You’ve identified the good ideas, now it’s time to ensure they are perfectly packaged up for the expert reviewers.
Merge similar ideas, check all the information submitted is correct, assign owners, tag key themes and reach back out to submitters for any missing information. Enrich as much as you possibly can – your reviewers will thank you!
Assign ideas as ‘quick wins’, ‘standard ideas’ or ‘big ideas’ based on the estimated cost and time it would take to bring them to life.
For Innovation campaigns, we recommend categorizing ideas according to the scale of the innovation and time required for development:
Ready, set, review! We’re about to cross the final hurdle before the winning ideas are revealed. The finish line is in sight, but there are a few important things to consider before you race ahead and send your ideas off for review.
When it comes to evaluating employee ideas, we generally favour methods that require the input of multiple reviewers rather than one, potentially biased, opinion. Two excellent methods are:
Tap into the knowledge of a wide pool of experts. Breadth of perspective is critical in the early stages of strategic innovation efforts. (Source: The Inovo Group)
Transparency is key. There are many benefits to people knowing the process used for evaluation, including increased engagement, improved communication and a sense of fairness. (Source: Viima).
We’ve put together a list of seven best practice review criteria to help your expert reviewers uncover the most promising employee ideas:
You should also consider the 3 lenses of innovation when selecting your review criteria. Choosing at least two criteria from each lens (desirability, feasibility and viability) will give a robust, well-rounded review of your ideas:
Desirability - Do we want this?
Feasibility - Can we do this?
Viability - should we do this?
Did you know?
According to surveyed participants, ‘Alignment to business strategy’ is the top criteria (62%) used to pick winning ideas. Uniting ideation with a strategic imperative is a powerful method of showing employees how their ideas can influence the company. Source: Planview
It’s important to remember that different kinds of ideas should be evaluated differently, and certain criteria are better aligned to Innovation, Improvement and Insight campaigns. Ultimately, the differences depend on whether ideas are incremental or radical.
Incremental and Radical Innovation [noun]
Incremental innovation builds on existing capabilities and resources within organizations (continuous improvement) whereas radical innovation implies developing new technical or commercial capabilities. Source: Reid and Bretani.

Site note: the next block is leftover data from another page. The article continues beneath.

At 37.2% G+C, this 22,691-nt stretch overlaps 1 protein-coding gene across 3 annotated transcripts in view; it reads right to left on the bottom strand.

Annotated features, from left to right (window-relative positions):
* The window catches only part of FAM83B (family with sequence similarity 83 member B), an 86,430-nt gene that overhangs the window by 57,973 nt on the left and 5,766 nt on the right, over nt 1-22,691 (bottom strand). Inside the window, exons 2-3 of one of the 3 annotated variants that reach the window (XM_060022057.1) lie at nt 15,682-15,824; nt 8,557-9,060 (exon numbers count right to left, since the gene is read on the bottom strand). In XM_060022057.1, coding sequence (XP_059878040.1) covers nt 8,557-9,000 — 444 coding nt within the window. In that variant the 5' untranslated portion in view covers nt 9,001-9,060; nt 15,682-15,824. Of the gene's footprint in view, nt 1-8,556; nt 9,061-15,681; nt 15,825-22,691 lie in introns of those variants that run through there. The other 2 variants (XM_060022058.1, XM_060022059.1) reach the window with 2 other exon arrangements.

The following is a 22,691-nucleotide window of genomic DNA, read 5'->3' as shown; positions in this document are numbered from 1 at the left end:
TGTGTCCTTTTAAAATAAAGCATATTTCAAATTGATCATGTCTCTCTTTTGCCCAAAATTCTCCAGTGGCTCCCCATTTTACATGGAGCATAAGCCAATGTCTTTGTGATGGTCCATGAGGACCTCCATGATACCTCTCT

If your campaign is focused on incremental ideas, review criteria around alignment to current business priorities and cost to implement will be particularly important. For radical ideas, criteria should be modified to manage increased risk and uncertainty and reviewers should adopt a flexible mindset without imposing unnecessary constraints. (Source: Rice et al).
The criteria you choose should also be tailored to the skills of your expert reviewers. For example, if an idea would benefit the HR department, it's unlikely that a Finance expert would be able to answer questions requiring specialist HR knowledge.
Implement the best ones! Idea management platforms such as Sideways 6 provide analytics including aggregate review scores to help you decide which ideas to take forward.
You have a few options here. Some of our customers implement all ideas with an aggregated review score of at least 4 stars out of 5, for example, whilst others only implement the top 10 or 20 ideas. If you included the review question “should we implement this idea?”, you could simply take forward the ones marked with a “yes”. Whatever method you choose, try to implement as many ideas as possible!
We’ve also created some handy review data comparison chart templates – plug in your review scores and let the data do the talking.
Ideas are easy. Implementation is hard.
----- Guy Kawasaki -----
Bringing ideas to life is a powerful thing. We like to think of it as the ‘flywheel metric’ of employee ideas campaigns; once the wheel is turning, it will lead to lots of other good outcomes and success:
Want to discover the magic for yourself? Follow our top tips for bringing ideas to life:
We covered this in the Planning pillar and it’s so important that we’re mentioning it again! Having a well-resourced sponsor is key to unlocking budget to bring ideas to life.
Don’t forget about the middle managers – their support will be invaluable in executing the ideas. Many companies make this a key aspect of people’s roles by including job descriptions and Performance and Development Reviews.
Involve idea submitters in the process of implementation so can they watch their little seed of creativity blossom and come to life. This is particularly important for Innovation campaigns, where radical ideas are often iterated over time before being implemented.
For bigger, more complex ideas, it’s essential to rally up an implementation team with varied skillsets to drive ideas over the finish line. Tap into the knowledge of your expert reviewers, as they will already be familiar with the ideas and invested in their success.
Idea implementation is all about good project management. Schedule regular touchpoints with the relevant project teams to keep track of implementation progress.
Our friends at Asana have some excellent guidance on creating a project plan to keep you and your team on track.
The Sideways 6 platform has several features to help you stay on top of implementation management, including an ‘updates’ tab in the Single Ideas Page.
One of the main blockers to implementing ideas is cost, especially when the estimated cost spirals higher than expected. Stop this from happening by asking expert reviewers to provide a more accurate cost of implementation, particularly when you’re confined by limited resources.